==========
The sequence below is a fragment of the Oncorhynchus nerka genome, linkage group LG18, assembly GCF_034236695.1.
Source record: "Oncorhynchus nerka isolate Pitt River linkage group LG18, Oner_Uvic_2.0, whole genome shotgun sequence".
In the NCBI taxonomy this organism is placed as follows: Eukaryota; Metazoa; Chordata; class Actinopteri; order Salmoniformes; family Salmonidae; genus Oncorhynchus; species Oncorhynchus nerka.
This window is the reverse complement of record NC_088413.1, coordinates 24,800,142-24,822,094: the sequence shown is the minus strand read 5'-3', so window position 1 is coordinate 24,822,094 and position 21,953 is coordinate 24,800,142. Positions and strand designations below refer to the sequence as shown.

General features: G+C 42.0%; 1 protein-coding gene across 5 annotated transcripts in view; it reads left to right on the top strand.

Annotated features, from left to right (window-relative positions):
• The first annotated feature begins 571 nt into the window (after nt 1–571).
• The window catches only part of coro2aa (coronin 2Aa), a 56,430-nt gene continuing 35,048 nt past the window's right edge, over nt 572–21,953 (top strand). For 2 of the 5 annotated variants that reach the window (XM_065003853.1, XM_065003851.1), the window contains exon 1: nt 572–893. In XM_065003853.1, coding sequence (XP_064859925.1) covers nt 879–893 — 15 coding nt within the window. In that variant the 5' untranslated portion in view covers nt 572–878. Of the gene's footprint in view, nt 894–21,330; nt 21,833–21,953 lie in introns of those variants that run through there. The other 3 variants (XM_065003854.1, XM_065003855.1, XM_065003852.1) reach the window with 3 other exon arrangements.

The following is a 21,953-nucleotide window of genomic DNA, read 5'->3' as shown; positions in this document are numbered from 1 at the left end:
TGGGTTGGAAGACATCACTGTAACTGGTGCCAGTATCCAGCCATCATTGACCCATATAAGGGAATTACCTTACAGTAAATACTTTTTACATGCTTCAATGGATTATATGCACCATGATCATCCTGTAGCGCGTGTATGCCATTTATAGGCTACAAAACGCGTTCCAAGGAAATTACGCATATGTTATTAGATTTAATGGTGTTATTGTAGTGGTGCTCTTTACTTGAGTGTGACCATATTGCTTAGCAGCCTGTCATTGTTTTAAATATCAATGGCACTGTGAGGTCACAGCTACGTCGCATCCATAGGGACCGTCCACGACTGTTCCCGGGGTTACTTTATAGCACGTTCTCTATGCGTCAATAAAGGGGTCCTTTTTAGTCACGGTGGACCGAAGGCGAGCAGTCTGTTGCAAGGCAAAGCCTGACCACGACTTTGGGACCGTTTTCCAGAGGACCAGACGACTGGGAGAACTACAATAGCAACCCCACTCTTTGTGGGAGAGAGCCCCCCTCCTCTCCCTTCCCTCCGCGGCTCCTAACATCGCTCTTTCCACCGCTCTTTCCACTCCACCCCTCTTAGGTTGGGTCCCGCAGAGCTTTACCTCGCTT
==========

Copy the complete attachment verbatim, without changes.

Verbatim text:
The sequence below is a fragment of the Oncorhynchus nerka genome, linkage group LG18, assembly GCF_034236695.1.
Source record: "Oncorhynchus nerka isolate Pitt River linkage group LG18, Oner_Uvic_2.0, whole genome shotgun sequence".
In the NCBI taxonomy this organism is placed as follows: Eukaryota; Metazoa; Chordata; class Actinopteri; order Salmoniformes; family Salmonidae; genus Oncorhynchus; species Oncorhynchus nerka.
This window is the reverse complement of record NC_088413.1, coordinates 24,800,142-24,822,094: the sequence shown is the minus strand read 5'-3', so window position 1 is coordinate 24,822,094 and position 21,953 is coordinate 24,800,142. Positions and strand designations below refer to the sequence as shown.

General features: G+C 42.0%; 1 protein-coding gene across 5 annotated transcripts in view; it reads left to right on the top strand.

Annotated features, from left to right (window-relative positions):
• The first annotated feature begins 571 nt into the window (after nt 1–571).
• The window catches only part of coro2aa (coronin 2Aa), a 56,430-nt gene continuing 35,048 nt past the window's right edge, over nt 572–21,953 (top strand). For 2 of the 5 annotated variants that reach the window (XM_065003853.1, XM_065003851.1), the window contains exon 1: nt 572–893. In XM_065003853.1, coding sequence (XP_064859925.1) covers nt 879–893 — 15 coding nt within the window. In that variant the 5' untranslated portion in view covers nt 572–878. Of the gene's footprint in view, nt 894–21,330; nt 21,833–21,953 lie in introns of those variants that run through there. The other 3 variants (XM_065003854.1, XM_065003855.1, XM_065003852.1) reach the window with 3 other exon arrangements.

The following is a 21,953-nucleotide window of genomic DNA, read 5'->3' as shown; positions in this document are numbered from 1 at the left end:
TGGGTTGGAAGACATCACTGTAACTGGTGCCAGTATCCAGCCATCATTGACCCATATAAGGGAATTACCTTACAGTAAATACTTTTTACATGCTTCAATGGATTATATGCACCATGATCATCCTGTAGCGCGTGTATGCCATTTATAGGCTACAAAACGCGTTCCAAGGAAATTACGCATATGTTATTAGATTTAATGGTGTTATTGTAGTGGTGCTCTTTACTTGAGTGTGACCATATTGCTTAGCAGCCTGTCATTGTTTTAAATATCAATGGCACTGTGAGGTCACAGCTACGTCGCATCCATAGGGACCGTCCACGACTGTTCCCGGGGTTACTTTATAGCACGTTCTCTATGCGTCAATAAAGGGGTCCTTTTTAGTCACGGTGGACCGAAGGCGAGCAGTCTGTTGCAAGGCAAAGCCTGACCACGACTTTGGGACCGTTTTCCAGAGGACCAGACGACTGGGAGAACTACAATAGCAACCCCACTCTTTGTGGGAGAGAGCCCCCCTCCTCTCCCTTCCCTCCGCGGCTCCTAACATCGCTCTTTCCACCGCTCTTTCCACTCCACCCCTCTTAGGTTGGGTCCCGCAGAGCTTTACCTCGCTT